Sir Herbert Beerbohm Tree


Born in 1853, Tree’s real name was Herbert Draper Beerbohm. He assumed his famous stage name in the 1870s. After a string of performances, he joined Frank Benson’s company in 1886, where he played Iago before going on to London and the Haymarket Theatre where he eventually became the manager. “He elevated the Haymarket’s status as a Shakespearian playhouse, and his productions of The Merry Wives of Windsor (1889), Hamlet (1892), and Henry IV, Part 1 (1896) earned him recognition not only as an accomplished actor–manager capable of producing a wide range of genres but also as a solid competitor to Henry Irving and the Lyceum Theatre.

“While Tree built Her Majesty’s Theatre’s (opened in 1897) solid reputation on the successful productions of a variety of dramas, he earned his theater the international reputation as the premier playhouse for Shakespeare in Britain during the Edwardian era, and it is for this dedication to the production of Shakespeare that his career was most celebrated. During his twenty-year tenure at Her Majesty’s, he worked indefatigably to popularize Shakespeare with the general theater-going public, and his success is evinced by an impressive production record unmatched by any West End manager: he put on sixteen Shakespeare plays which averaged initial three-month runs, many of them successful enough for periodic revivals during subsequent seasons, and he instituted an annual Shakespeare festival which featured more than two hundred performances by Her Majesty’s Theatre company and other acting corps during its nine-year existence (1905–13). At a time when most theater managers believed that Shakespeare’s plays lacked commercial viability and spelt financial ruin, Tree proved that Shakespeare could be made accessible and appealing to large numbers of patrons.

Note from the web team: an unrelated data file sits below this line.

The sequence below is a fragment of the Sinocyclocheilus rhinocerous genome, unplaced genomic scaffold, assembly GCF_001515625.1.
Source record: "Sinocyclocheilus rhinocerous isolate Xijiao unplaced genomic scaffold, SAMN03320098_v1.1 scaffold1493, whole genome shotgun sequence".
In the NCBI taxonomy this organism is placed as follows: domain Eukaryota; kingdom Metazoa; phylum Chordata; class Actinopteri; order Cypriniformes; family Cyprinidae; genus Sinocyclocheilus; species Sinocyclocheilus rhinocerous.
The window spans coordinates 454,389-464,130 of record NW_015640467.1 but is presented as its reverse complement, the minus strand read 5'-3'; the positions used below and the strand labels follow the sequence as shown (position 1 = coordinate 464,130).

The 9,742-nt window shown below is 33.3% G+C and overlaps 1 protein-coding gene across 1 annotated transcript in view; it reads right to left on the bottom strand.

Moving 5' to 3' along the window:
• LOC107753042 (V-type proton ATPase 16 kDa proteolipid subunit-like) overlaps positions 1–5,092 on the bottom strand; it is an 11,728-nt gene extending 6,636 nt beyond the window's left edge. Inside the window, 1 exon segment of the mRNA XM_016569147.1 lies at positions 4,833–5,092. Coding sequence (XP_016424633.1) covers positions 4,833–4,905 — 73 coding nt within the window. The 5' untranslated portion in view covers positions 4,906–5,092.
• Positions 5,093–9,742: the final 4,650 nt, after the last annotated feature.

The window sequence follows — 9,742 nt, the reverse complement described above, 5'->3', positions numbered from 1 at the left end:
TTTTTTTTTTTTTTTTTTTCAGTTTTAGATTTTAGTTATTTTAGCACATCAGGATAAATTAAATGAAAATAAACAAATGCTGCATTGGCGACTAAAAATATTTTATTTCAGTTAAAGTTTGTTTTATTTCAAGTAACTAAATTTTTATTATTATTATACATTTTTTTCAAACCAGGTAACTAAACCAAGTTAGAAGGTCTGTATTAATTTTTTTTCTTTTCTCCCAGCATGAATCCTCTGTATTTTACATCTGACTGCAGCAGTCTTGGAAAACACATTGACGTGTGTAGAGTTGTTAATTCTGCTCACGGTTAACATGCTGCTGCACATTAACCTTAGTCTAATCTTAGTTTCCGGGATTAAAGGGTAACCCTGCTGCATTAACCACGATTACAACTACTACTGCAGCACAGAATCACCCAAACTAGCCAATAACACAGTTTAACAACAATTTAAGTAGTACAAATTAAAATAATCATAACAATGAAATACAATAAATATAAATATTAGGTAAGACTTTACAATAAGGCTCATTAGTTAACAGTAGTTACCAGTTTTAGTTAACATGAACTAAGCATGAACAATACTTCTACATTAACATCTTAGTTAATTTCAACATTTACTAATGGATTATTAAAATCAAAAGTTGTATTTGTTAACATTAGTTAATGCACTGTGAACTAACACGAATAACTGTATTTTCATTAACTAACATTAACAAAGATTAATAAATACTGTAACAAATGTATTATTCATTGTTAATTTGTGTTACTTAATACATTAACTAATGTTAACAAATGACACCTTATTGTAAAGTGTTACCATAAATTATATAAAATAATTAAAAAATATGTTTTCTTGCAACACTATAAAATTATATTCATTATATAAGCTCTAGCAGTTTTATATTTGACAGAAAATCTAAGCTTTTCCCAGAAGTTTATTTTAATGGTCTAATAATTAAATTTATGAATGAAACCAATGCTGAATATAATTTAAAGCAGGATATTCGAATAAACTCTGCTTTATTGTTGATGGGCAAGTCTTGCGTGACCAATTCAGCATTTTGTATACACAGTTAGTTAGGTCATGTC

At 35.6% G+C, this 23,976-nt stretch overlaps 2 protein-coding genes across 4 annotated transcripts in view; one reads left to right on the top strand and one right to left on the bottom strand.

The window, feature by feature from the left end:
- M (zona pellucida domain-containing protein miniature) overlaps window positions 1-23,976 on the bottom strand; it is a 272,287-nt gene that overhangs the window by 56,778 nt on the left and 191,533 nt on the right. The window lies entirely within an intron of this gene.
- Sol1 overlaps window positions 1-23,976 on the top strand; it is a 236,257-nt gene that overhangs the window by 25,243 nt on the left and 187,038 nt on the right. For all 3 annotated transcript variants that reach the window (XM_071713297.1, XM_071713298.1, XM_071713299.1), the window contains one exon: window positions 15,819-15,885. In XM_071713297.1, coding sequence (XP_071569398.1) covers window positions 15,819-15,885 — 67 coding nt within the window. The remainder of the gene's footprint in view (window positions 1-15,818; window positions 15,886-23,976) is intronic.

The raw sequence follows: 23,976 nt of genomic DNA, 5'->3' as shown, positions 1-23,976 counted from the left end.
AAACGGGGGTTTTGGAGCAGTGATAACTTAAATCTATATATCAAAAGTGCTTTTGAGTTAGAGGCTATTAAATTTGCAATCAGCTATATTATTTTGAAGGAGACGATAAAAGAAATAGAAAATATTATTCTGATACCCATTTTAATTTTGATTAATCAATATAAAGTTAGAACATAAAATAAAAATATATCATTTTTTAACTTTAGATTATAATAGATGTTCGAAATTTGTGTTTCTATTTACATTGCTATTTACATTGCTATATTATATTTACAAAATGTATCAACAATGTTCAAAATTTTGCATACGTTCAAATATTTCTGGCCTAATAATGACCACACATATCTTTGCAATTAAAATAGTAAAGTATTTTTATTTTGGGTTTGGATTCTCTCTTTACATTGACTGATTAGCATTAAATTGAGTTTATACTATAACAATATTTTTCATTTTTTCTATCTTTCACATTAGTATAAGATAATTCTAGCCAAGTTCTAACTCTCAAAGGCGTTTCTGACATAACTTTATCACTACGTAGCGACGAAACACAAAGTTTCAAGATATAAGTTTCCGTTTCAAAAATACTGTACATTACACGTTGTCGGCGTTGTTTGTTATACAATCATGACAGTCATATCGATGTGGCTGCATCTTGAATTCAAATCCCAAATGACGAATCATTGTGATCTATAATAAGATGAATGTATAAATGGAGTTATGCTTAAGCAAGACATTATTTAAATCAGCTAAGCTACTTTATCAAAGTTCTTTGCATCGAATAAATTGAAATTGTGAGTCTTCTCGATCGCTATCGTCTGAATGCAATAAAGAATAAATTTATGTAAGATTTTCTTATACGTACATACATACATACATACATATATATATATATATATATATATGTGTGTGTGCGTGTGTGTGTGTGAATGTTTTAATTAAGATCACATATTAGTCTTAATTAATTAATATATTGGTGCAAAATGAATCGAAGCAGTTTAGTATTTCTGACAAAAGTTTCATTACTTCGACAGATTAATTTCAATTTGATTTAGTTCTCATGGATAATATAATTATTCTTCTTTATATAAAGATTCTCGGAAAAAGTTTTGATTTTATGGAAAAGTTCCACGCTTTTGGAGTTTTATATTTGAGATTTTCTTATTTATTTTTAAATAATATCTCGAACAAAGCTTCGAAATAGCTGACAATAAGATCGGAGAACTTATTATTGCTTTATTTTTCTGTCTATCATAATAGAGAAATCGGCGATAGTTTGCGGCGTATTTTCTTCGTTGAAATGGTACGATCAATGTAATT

“Fittingly, his initial Shakespearian production, Julius Caesar, was his first commercial success at Her Majesty’s, and during its six-month run (January 22 to June 10, 1898) it enjoyed 165 consecutive performances and attracted 242,000 spectators.” His next revivals, King John (1899 -1900), A Midsummer Night’s Dream (1900), and Henry VIII (1910-11) were also record breakers in their own right. “Most of the Shakespeare revivals at Her Majesty’s enjoyed equally unprecedented runs. Tree succeeded in popularizing Shakespeare with his audiences because he staged the plays in ways that appealed to spectators’ taste for elaborate spectacle and realistic scenery and scenic effects. Working in the tradition of pictorial realism which dominated the nineteenth- and early twentieth-century theater, Tree brought this scenographic method to its apogee, staging the most spectacular Shakespearian revivals in British stage history. […]” Tree’s work with Shakespeare also involved four film projects that spanned his career at Her Majesty’s: the opening shipwreck from his 1904-5 revival of The Tempest; a five-scene version of Henry VIII, based on his 1910-11 production featuring himself as Cardinal Wolsey; a 1916 Macbeth, bearing no direct resemblance to his 1911 stage version; and, though not as extensive as the others but certainly the most important historically, three brief segments from his King John revival filmed in 1899—Tree’s initial cinematographic venture and the very first record of Shakespeare on film. His eldest daughter, Viola Tree, was born in 1884.

“Tree excelled in character roles, and was considered by many to be the best character actor of his day. He possessed an exceptional mimetic genius that enabled him to enact a wide range of roles in which he gave each a unique and differing individuality, and he excelled especially in those characters with idiosyncratic and eccentric natures on which he could build strong, vivid parts.” He died in London in 1917 (Oxford Dictionary of National Bibliography).

Here are some audio and video clips of Sir Beerbohm Tree performing Shakespeare.